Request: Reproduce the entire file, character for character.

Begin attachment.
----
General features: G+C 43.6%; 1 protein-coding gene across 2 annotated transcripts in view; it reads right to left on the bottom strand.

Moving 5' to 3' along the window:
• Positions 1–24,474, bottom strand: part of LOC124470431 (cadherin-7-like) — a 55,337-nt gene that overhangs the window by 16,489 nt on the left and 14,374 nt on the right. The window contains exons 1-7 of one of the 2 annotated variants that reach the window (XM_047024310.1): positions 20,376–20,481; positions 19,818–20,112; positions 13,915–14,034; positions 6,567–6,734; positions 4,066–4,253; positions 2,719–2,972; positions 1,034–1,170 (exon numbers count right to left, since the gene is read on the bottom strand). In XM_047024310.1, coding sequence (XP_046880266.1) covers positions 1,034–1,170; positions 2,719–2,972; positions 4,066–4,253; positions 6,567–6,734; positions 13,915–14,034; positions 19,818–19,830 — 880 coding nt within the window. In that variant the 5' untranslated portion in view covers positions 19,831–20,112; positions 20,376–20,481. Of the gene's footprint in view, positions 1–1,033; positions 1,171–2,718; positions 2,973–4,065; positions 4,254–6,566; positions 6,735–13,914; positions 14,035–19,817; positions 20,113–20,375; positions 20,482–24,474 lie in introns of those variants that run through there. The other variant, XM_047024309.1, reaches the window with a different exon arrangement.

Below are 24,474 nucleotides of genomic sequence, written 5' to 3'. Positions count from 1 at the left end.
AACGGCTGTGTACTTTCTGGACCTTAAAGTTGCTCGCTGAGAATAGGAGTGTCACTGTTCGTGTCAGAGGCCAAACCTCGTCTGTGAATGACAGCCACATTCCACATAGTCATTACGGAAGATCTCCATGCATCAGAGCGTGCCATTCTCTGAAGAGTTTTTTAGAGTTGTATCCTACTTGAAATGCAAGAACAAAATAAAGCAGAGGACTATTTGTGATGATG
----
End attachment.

General features: G+C 43.6%; 1 protein-coding gene across 2 annotated transcripts in view; it reads right to left on the bottom strand.

Moving 5' to 3' along the window:
• Positions 1–24,474, bottom strand: part of LOC124470431 (cadherin-7-like) — a 55,337-nt gene that overhangs the window by 16,489 nt on the left and 14,374 nt on the right. The window contains exons 1-7 of one of the 2 annotated variants that reach the window (XM_047024310.1): positions 20,376–20,481; positions 19,818–20,112; positions 13,915–14,034; positions 6,567–6,734; positions 4,066–4,253; positions 2,719–2,972; positions 1,034–1,170 (exon numbers count right to left, since the gene is read on the bottom strand). In XM_047024310.1, coding sequence (XP_046880266.1) covers positions 1,034–1,170; positions 2,719–2,972; positions 4,066–4,253; positions 6,567–6,734; positions 13,915–14,034; positions 19,818–19,830 — 880 coding nt within the window. In that variant the 5' untranslated portion in view covers positions 19,831–20,112; positions 20,376–20,481. Of the gene's footprint in view, positions 1–1,033; positions 1,171–2,718; positions 2,973–4,065; positions 4,254–6,566; positions 6,735–13,914; positions 14,035–19,817; positions 20,113–20,375; positions 20,482–24,474 lie in introns of those variants that run through there. The other variant, XM_047024309.1, reaches the window with a different exon arrangement.

Below are 24,474 nucleotides of genomic sequence, written 5' to 3'. Positions count from 1 at the left end.
AACGGCTGTGTACTTTCTGGACCTTAAAGTTGCTCGCTGAGAATAGGAGTGTCACTGTTCGTGTCAGAGGCCAAACCTCGTCTGTGAATGACAGCCACATTCCACATAGTCATTACGGAAGATCTCCATGCATCAGAGCGTGCCATTCTCTGAAGAGTTTTTTAGAGTTGTATCCTACTTGAAATGCAAGAACAAAATAAAGCAGAGGACTATTTGTGATGATG